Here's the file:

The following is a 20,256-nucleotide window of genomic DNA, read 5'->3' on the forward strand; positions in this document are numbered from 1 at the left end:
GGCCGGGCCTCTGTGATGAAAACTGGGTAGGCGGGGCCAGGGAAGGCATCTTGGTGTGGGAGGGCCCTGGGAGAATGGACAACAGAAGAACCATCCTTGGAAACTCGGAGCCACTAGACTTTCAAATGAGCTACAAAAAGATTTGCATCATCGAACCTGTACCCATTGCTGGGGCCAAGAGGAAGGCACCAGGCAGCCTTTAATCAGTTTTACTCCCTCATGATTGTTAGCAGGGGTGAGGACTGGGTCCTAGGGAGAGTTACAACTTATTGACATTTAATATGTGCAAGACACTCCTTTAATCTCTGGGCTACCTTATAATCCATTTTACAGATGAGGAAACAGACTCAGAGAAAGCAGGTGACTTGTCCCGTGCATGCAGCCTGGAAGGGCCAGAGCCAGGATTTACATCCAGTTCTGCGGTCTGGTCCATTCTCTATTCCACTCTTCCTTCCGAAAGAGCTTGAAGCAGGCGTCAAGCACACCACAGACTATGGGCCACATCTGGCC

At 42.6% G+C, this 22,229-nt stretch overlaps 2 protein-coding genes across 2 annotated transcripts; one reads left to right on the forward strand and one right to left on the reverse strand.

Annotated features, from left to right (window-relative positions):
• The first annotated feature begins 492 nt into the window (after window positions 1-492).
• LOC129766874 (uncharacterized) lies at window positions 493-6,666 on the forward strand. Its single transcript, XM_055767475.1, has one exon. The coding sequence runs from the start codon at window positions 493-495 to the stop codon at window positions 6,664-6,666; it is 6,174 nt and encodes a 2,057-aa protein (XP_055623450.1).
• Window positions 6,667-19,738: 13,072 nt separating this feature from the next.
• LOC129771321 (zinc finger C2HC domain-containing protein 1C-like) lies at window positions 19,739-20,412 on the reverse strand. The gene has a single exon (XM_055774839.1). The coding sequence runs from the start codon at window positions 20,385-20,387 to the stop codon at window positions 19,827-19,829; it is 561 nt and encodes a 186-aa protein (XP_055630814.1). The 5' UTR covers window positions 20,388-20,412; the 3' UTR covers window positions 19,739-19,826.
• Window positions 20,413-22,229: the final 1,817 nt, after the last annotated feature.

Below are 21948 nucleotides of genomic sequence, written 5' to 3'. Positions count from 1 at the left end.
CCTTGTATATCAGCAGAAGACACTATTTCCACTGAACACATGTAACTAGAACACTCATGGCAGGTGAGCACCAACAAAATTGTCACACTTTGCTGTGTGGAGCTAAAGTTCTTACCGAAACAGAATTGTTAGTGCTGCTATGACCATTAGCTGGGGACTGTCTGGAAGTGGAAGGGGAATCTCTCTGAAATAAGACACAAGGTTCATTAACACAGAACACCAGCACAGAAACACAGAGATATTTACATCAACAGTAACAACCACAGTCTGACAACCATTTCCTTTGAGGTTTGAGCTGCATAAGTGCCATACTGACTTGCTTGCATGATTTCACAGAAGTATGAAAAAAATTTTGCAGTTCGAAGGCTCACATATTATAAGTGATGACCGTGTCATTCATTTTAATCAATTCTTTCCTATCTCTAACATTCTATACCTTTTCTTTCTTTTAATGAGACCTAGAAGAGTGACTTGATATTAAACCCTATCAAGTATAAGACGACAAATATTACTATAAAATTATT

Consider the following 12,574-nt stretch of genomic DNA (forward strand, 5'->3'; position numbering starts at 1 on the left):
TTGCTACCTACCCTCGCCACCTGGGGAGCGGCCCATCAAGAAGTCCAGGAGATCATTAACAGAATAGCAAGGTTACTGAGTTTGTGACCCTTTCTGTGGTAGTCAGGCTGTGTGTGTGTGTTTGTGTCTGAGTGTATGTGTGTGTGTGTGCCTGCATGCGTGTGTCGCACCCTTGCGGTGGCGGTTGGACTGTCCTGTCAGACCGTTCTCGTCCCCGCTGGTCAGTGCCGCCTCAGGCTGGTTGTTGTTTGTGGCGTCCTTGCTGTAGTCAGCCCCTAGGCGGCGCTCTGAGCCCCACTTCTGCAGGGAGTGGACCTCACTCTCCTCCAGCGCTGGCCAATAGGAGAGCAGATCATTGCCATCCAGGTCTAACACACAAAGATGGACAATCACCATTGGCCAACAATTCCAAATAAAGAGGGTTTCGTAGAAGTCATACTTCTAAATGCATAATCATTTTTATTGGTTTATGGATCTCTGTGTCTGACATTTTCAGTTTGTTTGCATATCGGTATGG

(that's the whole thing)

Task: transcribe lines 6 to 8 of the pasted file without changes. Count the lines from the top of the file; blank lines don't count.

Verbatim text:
• LOC129766874 (uncharacterized) lies at window positions 493-6,666 on the forward strand. Its single transcript, XM_055767475.1, has one exon. The coding sequence runs from the start codon at window positions 493-495 to the stop codon at window positions 6,664-6,666; it is 6,174 nt and encodes a 2,057-aa protein (XP_055623450.1).
• Window positions 6,667-19,738: 13,072 nt separating this feature from the next.
• LOC129771321 (zinc finger C2HC domain-containing protein 1C-like) lies at window positions 19,739-20,412 on the reverse strand. The gene has a single exon (XM_055774839.1). The coding sequence runs from the start codon at window positions 20,385-20,387 to the stop codon at window positions 19,827-19,829; it is 561 nt and encodes a 186-aa protein (XP_055630814.1). The 5' UTR covers window positions 20,388-20,412; the 3' UTR covers window positions 19,739-19,826.